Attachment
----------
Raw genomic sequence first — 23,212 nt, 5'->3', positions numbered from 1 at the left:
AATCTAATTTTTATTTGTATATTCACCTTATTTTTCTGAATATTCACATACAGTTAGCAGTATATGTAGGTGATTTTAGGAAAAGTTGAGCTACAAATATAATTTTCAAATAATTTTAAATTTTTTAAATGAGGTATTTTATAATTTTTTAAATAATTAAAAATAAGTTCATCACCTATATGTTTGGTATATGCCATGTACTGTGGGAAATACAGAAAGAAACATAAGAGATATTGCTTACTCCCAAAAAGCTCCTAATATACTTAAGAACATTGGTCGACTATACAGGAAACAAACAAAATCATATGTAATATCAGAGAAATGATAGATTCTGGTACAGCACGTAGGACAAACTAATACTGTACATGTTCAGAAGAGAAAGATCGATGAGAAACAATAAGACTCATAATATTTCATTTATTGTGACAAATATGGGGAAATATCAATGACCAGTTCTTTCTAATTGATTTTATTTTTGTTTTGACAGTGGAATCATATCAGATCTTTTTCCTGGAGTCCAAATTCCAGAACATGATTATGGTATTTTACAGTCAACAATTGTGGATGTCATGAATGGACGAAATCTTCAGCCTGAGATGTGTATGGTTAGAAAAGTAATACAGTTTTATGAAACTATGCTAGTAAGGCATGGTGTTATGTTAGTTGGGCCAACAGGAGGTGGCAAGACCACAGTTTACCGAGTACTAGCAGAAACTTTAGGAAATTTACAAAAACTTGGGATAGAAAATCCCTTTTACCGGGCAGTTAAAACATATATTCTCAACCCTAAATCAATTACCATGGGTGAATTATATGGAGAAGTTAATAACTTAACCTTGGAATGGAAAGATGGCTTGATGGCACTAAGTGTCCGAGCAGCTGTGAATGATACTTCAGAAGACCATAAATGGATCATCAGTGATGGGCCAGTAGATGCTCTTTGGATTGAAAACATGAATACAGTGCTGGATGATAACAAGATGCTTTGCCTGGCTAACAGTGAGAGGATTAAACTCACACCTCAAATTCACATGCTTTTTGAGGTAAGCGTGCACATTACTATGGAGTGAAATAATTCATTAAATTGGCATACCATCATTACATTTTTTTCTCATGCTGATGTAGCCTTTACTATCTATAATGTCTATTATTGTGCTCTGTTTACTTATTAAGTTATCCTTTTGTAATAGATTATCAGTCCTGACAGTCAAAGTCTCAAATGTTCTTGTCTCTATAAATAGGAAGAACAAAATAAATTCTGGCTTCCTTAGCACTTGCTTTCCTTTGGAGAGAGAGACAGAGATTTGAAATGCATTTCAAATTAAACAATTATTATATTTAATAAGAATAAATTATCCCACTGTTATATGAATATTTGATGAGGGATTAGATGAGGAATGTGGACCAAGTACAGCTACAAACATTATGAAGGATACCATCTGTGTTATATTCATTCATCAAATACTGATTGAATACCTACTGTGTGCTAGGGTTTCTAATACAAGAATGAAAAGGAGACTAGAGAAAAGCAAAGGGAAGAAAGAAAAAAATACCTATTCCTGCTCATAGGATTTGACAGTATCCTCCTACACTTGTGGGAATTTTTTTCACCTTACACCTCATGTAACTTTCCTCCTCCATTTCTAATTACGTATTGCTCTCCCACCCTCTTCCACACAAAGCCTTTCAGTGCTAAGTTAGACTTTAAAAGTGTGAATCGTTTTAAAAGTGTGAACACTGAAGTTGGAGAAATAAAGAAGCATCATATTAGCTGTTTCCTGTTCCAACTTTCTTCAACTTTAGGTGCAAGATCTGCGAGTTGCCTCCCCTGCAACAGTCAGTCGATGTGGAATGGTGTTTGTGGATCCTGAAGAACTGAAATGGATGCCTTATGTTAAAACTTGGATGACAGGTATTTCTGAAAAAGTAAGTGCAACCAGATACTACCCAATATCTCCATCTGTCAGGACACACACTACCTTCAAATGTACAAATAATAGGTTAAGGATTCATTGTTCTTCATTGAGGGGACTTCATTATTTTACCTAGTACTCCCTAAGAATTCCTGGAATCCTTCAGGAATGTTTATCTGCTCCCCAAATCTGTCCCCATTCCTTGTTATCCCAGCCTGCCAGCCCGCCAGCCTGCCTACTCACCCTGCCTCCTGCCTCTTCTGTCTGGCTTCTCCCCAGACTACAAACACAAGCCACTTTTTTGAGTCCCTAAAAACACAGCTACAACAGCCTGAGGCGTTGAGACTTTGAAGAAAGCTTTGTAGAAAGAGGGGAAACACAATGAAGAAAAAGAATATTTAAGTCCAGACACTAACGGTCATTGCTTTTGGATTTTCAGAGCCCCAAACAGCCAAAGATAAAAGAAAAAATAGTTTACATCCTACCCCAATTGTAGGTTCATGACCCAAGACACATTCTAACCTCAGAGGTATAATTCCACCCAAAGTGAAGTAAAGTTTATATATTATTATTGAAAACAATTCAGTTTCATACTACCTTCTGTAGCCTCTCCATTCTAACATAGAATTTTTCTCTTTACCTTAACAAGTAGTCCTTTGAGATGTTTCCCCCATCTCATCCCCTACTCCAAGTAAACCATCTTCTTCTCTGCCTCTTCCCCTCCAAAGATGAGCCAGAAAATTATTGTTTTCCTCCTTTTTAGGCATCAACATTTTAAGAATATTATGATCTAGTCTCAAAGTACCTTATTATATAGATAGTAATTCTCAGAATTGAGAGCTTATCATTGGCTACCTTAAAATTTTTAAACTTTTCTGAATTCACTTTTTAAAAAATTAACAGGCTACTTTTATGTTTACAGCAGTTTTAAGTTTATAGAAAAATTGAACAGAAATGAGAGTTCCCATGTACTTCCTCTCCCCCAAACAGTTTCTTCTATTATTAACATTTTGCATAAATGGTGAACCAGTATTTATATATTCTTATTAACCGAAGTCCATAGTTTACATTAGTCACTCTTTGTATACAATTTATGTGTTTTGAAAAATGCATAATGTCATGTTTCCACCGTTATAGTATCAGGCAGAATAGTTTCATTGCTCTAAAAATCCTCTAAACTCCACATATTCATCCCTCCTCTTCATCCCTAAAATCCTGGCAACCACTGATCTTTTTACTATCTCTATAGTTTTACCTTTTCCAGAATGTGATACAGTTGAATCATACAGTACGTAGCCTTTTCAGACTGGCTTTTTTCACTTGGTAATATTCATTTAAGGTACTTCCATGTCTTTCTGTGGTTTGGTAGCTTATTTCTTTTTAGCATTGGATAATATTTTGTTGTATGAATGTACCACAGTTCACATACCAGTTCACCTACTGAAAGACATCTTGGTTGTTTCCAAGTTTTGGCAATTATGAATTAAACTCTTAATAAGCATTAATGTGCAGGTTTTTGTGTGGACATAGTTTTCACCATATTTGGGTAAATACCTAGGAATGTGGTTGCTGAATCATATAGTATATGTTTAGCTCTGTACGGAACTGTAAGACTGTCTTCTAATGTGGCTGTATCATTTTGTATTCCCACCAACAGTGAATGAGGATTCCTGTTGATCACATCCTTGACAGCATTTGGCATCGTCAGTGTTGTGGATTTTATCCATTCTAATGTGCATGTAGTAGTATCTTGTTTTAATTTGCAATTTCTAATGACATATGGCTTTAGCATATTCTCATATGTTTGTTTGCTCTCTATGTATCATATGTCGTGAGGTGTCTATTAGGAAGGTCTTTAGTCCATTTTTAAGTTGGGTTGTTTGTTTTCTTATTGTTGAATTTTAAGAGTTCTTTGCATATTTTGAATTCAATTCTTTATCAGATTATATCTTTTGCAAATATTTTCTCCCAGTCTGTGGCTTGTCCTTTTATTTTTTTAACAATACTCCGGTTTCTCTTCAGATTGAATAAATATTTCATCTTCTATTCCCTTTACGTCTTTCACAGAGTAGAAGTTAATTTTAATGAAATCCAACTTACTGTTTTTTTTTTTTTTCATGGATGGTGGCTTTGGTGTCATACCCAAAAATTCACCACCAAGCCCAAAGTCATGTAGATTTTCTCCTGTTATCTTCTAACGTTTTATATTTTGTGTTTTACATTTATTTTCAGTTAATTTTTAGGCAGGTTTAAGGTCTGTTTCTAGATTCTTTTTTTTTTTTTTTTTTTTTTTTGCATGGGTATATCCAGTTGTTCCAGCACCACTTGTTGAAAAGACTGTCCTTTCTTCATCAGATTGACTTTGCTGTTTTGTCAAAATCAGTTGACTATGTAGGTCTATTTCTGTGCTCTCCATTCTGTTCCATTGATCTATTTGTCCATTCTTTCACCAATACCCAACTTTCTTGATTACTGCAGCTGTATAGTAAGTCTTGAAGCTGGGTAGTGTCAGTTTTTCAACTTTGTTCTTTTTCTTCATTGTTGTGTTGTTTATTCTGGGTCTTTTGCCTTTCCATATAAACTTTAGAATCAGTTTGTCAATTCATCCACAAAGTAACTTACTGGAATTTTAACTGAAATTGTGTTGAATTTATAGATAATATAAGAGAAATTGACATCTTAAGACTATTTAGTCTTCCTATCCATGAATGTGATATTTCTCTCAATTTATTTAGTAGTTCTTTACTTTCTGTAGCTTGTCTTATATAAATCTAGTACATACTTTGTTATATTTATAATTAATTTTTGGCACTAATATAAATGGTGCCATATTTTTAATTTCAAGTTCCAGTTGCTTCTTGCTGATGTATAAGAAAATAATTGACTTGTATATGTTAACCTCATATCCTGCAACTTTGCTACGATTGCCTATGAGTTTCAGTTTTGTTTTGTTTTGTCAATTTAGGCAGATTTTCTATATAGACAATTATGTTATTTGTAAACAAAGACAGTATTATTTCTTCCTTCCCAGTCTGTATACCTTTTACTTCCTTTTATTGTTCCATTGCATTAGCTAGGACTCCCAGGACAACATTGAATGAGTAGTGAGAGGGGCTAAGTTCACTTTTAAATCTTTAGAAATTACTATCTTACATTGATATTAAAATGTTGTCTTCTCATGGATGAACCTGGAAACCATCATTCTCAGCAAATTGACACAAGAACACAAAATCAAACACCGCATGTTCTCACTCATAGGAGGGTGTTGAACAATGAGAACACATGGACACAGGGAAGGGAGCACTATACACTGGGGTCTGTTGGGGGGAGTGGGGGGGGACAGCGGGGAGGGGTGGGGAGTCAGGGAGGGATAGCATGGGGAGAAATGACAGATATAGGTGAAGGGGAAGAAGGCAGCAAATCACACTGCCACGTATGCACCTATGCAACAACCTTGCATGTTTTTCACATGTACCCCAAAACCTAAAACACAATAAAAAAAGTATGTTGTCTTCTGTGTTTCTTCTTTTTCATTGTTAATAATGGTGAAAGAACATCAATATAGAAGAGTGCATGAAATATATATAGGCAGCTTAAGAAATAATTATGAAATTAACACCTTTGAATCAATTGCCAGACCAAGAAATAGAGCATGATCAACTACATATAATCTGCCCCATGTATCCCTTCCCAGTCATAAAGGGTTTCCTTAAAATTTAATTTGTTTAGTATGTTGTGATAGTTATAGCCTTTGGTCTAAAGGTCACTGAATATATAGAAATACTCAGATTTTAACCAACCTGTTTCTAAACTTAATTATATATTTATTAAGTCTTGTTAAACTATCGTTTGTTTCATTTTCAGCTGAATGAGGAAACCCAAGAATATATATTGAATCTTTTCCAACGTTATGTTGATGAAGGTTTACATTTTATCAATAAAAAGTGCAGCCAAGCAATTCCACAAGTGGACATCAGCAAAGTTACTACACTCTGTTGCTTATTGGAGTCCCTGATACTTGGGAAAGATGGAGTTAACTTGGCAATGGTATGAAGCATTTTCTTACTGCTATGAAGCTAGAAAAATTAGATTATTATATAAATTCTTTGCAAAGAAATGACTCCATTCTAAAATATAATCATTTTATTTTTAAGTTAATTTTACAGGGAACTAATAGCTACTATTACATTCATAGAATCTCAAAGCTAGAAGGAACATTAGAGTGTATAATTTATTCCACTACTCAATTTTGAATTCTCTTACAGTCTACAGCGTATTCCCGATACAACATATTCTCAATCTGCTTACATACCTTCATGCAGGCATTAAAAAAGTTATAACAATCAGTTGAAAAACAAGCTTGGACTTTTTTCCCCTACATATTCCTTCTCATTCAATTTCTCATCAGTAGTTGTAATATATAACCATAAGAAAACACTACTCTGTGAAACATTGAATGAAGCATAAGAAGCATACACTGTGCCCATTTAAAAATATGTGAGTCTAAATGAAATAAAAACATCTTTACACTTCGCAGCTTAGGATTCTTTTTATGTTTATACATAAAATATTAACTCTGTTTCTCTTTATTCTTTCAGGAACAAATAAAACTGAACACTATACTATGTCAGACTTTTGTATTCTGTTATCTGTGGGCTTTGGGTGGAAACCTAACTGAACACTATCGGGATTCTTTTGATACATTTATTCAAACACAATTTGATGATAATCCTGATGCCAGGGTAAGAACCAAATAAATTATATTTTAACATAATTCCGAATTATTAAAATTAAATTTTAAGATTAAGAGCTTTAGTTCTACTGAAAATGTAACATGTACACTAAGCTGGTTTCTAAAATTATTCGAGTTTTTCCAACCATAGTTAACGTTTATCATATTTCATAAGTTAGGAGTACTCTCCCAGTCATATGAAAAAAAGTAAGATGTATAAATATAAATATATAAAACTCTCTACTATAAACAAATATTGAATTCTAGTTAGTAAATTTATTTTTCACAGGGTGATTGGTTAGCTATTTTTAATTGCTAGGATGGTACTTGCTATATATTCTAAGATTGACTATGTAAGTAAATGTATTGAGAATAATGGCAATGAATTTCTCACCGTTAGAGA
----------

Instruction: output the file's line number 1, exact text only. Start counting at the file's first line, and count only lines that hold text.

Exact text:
Raw genomic sequence first — 23,212 nt, 5'->3', positions numbered from 1 at the left: